Step 3: Then, place a piece of tubing into the bottle.

Step 4: Ask your friend for some help in placing the bottle into a half filled basin of water. Ensure it is placed in the sink in case there is an over spillage of water.

Step 5: After that, place the tubing in your mouth. Taking an ordinary breath, blow out as much water as you can.

Step 6: Record, in millimeters, how much water you have blown out of the bottle.

Step 7: Then, fill up the bottle again. This time take a deep breath and blow into the bottle.

Step 8: Record, in millimeters, how much water you have blown out of the bottle.

Step 9: Do 15 minutes exercise a day for two and a half weeks.

Step 10: Finally, repeat Steps 2-8 after two and a half weeks.

What We Have Learned:

  • Two people from our class measured their lung capacity before and after 15 minutes of exercise over two and a half weeks
  • The results showed that their lung capacity had increased after two and a half weeks

We also carried out our own research about the respiratory system. This included information about; Smoking and the Lungs, How the Respiratory Works with Other Systems in the Body and Asthma.

Science Week 2017

Check out the pictures from Science Week!

 

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What a wonderful week we had! Pupils, teachers and parents all got a chance to participate in the exciting activities throughout the week.

 

2nd class Investigates :The Science of Sound

Experiment 1: Count the Taps!

What were we investigating?

Do sound waves travel better through a gas or a solid?

What did we do?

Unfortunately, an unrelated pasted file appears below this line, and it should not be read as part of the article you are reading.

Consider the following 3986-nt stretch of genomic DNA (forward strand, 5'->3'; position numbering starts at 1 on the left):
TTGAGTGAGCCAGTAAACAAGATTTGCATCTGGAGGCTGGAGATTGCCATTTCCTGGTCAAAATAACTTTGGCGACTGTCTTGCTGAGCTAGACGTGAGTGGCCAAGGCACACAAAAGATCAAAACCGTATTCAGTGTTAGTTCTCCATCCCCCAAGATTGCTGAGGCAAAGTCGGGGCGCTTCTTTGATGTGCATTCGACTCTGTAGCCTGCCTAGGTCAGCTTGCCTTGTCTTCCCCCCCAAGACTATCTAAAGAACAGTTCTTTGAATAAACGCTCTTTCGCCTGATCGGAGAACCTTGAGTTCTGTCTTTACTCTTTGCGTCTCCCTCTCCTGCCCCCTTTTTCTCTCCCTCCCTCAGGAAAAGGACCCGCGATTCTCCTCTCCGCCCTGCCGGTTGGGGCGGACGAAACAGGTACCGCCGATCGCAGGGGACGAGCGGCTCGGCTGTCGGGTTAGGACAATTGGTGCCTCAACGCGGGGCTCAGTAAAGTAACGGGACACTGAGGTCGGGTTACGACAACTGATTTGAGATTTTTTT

We learned that the air that we talk through is a gas and it can be interfered with by things like the wind.

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We tested to see if we could count a tapping noise more clearly if we listened with our ear on the desk.

What did we learn?

In a solid you can hear the sound waves clearly. We weren’t sure however, if they were clearer.

Experiment  2: Making Rice Jump

What were we investigating?

Can we see sound waves at work?

What did we do?

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We placed some cling film over a bowl and then placed some rice on top of the cling film. We then banged a drum close to the rice to see if the sound waves could make the rice jump.

What did we learn?

Even from a distance away the sound waves travelled from the drum hit the cling film and made the rice jump. Even though they are invisible we can see the force moving the rice.

Experiment  3: String Phones

What were we investigating?

Can we make a “phone” to send a message from our class across the front of the school to Mr Scott’s room (Room 5)?

What did we do?

Step 1: We designed and made our own string phone’s and tested them to see if they worked.

 

One group tried putting two strings in their phone.(It didn’t seem  to work any better)

Step 2: We measured to see how far apart our phones stretched and we tested to see if the sound got weaker on the longest phones.

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Step 3: We then made another test string phone 4 metres long and we tested to see if it still worked.

Step 4: We measured the distance from our classroom to Mr Scott’s using a trundle wheel. It was  21 metres and 61 centimetres window to window.

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Step 5: We made our new extra-long string phone. We sent a group down to Room 5  to listen for the message and left  two children in our class to call  it out.  Nobody but the callers knew the message (It was: “ Ireland are going to win!”).

 

 

Step 6: We  decided to do a final test to see if we could “listen in” on the line between the two classrooms.

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What did we learn?

We learned lots but the most important bits are:

  • The string has to be pulled tight for the phone to work well
  • Putting two strings on the phone might actually make it harder to hear a message.
  • The quality of the phone does not diminish between 1 and 4 metres.
  • On a very long string- phone the message isn’t as clear as on a short one but we were still able to  work  out the message that was transmitted.
  • By attaching another string to the main line we can “listen in”.